Hyla regilla is a small frog, about 3/4 to 2 inches, that has expanded toe disks and a black eye-stripe (Stebbins 1985).
The stripe runs from the tip of the snout posteriorly through the eye to the forelimb insertion (Grismer 2002).
The stripe is hard to see in dark frogs, but it is always present. The dorsal coloration is highly variable, and could be gray, tan, green, brown, or black, and it may change color from dark to light within a few minutes. It often has a triangular dark spot on the head and dark spots on the back and legs, and the clarity of these spots changes as the frog changes its color phase. Its limbs are crossbanded or blotched with dark color, and the posterior has a yellow or orange color, especially on the under surfaces of the limbs, the rear of the femur, and in the groin. Males have a wrinkled and dusky throat. When the male’s vocal sac is deflated, often 8 to 12 longitudinal folds are present (Stebbins 1985).
It has webbed hind toes with a margin of the web between successive toes. Skin is usually smooth with a few tubercles but occasionally quite rough. It has a round tympanum, that is anywhere from 1/4 to slightly over 1/2 the size of the eye opening, located in the eye stripe. The thenar tubercle is elongated and ovoid, while the palmar tubercle is made of 3 small, closely associated tubercles totaling the size of the thenar tubercle (Stebbins 1951).
Distribution and Habitat
Country distribution from AmphibiaWeb's database: Canada, Mexico, United States
U.S. state distribution from AmphibiaWeb's database: Alaska, Arizona, California, Idaho, Montana, Nevada, Oregon, Utah, Washington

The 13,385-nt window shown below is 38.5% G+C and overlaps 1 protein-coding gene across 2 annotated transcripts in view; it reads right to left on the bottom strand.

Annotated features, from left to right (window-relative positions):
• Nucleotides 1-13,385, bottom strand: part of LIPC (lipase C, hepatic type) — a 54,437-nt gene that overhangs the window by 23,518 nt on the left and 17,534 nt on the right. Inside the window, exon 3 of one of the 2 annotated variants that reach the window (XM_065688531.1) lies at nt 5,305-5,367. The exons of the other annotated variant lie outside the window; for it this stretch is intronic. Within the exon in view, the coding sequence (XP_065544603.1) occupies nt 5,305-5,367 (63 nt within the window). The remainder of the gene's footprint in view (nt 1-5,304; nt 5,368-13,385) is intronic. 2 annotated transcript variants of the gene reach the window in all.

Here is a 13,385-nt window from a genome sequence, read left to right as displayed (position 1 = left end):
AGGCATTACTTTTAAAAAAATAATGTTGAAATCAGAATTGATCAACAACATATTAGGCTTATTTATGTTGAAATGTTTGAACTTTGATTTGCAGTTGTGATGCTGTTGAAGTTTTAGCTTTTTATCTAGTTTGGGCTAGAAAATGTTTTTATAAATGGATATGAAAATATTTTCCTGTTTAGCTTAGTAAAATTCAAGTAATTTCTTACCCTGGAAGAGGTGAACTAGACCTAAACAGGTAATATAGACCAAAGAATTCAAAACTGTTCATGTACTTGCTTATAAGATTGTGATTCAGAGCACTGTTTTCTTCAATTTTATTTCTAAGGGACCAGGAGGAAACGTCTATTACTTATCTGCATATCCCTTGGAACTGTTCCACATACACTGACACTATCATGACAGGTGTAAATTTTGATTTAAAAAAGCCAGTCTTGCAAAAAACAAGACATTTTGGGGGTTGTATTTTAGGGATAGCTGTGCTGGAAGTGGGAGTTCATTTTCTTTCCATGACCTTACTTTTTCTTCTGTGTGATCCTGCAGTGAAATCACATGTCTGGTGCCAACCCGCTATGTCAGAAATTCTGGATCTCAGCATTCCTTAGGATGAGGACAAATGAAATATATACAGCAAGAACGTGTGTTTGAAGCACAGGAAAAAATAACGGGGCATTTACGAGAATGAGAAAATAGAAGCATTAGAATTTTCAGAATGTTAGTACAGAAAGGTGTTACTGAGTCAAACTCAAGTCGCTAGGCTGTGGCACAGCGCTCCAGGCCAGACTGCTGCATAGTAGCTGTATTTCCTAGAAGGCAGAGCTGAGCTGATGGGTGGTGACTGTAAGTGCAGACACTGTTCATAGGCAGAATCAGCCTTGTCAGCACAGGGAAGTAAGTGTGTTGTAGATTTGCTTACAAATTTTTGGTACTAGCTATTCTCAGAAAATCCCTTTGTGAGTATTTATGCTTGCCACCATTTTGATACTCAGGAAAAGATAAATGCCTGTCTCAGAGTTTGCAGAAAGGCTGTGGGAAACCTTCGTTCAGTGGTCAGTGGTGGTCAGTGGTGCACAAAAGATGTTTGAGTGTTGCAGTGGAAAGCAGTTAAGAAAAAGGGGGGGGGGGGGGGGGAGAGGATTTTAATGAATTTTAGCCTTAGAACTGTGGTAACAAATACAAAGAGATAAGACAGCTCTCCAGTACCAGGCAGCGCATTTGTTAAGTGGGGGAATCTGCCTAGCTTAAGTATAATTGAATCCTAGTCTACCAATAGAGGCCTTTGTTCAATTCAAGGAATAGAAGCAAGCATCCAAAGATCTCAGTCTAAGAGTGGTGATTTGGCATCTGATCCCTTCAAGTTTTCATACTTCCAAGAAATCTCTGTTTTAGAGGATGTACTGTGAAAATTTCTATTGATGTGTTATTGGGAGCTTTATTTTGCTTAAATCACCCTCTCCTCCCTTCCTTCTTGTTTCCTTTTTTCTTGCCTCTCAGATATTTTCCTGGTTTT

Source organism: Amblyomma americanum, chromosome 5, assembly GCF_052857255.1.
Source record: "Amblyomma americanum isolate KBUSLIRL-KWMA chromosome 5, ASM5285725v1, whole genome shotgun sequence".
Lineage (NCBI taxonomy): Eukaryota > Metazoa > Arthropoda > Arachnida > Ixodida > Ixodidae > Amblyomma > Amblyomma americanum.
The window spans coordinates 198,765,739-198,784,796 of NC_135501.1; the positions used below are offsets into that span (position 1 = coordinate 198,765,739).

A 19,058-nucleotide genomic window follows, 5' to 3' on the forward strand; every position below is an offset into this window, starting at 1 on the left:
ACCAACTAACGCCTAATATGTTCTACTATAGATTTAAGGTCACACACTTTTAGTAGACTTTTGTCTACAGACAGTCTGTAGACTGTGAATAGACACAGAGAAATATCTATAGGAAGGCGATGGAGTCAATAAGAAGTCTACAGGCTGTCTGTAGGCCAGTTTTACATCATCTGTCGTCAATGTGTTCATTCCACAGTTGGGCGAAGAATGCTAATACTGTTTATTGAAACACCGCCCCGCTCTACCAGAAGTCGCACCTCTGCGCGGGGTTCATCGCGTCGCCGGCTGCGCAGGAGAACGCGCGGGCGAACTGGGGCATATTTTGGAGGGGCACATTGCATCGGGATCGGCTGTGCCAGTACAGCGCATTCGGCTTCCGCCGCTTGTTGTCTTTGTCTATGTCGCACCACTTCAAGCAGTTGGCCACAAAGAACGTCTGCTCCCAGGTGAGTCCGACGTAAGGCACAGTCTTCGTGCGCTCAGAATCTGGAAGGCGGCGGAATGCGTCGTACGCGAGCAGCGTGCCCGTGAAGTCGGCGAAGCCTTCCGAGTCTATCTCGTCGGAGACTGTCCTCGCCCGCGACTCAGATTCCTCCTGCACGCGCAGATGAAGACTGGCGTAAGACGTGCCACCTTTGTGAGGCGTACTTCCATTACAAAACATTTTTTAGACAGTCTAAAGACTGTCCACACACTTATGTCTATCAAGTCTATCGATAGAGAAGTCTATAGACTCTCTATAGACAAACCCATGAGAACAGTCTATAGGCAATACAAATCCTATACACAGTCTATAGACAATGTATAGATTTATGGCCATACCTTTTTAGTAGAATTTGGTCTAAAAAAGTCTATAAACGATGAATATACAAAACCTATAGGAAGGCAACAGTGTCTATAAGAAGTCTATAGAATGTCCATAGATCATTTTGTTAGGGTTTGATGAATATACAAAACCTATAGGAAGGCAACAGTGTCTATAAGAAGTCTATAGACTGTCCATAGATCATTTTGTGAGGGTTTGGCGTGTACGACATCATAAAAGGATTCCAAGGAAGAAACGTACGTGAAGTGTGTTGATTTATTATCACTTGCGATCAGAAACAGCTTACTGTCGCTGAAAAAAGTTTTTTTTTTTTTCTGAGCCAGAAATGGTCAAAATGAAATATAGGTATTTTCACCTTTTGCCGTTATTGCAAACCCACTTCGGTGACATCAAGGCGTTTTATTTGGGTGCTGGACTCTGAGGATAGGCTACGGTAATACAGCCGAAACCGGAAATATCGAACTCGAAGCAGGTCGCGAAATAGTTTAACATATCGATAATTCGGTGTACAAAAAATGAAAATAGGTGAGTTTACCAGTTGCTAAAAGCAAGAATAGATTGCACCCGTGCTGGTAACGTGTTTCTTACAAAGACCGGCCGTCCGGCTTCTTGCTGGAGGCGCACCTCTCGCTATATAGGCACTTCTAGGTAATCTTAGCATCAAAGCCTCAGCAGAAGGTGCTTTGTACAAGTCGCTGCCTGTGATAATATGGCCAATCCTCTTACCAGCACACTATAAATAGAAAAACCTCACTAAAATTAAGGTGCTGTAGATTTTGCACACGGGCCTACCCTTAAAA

Canadian province distribution from AmphibiaWeb's database: British Columbia
Distributed from mainland British Columbia and Vancouver Island through Washington, Oregon, California, and the tip of Baja California. H. regilla can be found on Catalina, Santa Rosa, and Santa Cruz, islands off the coast of southern California, and on Isla Cedros, an island off the west coast of central Baja California. Distribution also goes east to eastern Nevada and western Montana. It lives in habitats from sea level to 11,000 feet in the Sierra Nevada (Grisner 2002).
It seeks cover in many places, including rock fissures, under bark, in vegetation along streams, in rodent and other burrows, in nooks and crannies in buildings, and in culverts. It can be found in springs, ponds, irrigation canals, streams, and other bodies of water, but it has also been found as far as ½ mile from water (Stebbins 1951).
Out of the water, it frequents habitats like grassland, chaparral, woodland, desert oases, forest, and farmland (Stebbins 1985).
Life History, Abundance, Activity, and Special Behaviors
Breeding: H. regilla breeds over a long period of time, from January to the middle of May, in marshes, ponds, lakes, reservoirs, roadside ditches, and slow streams (Stebbins 1985).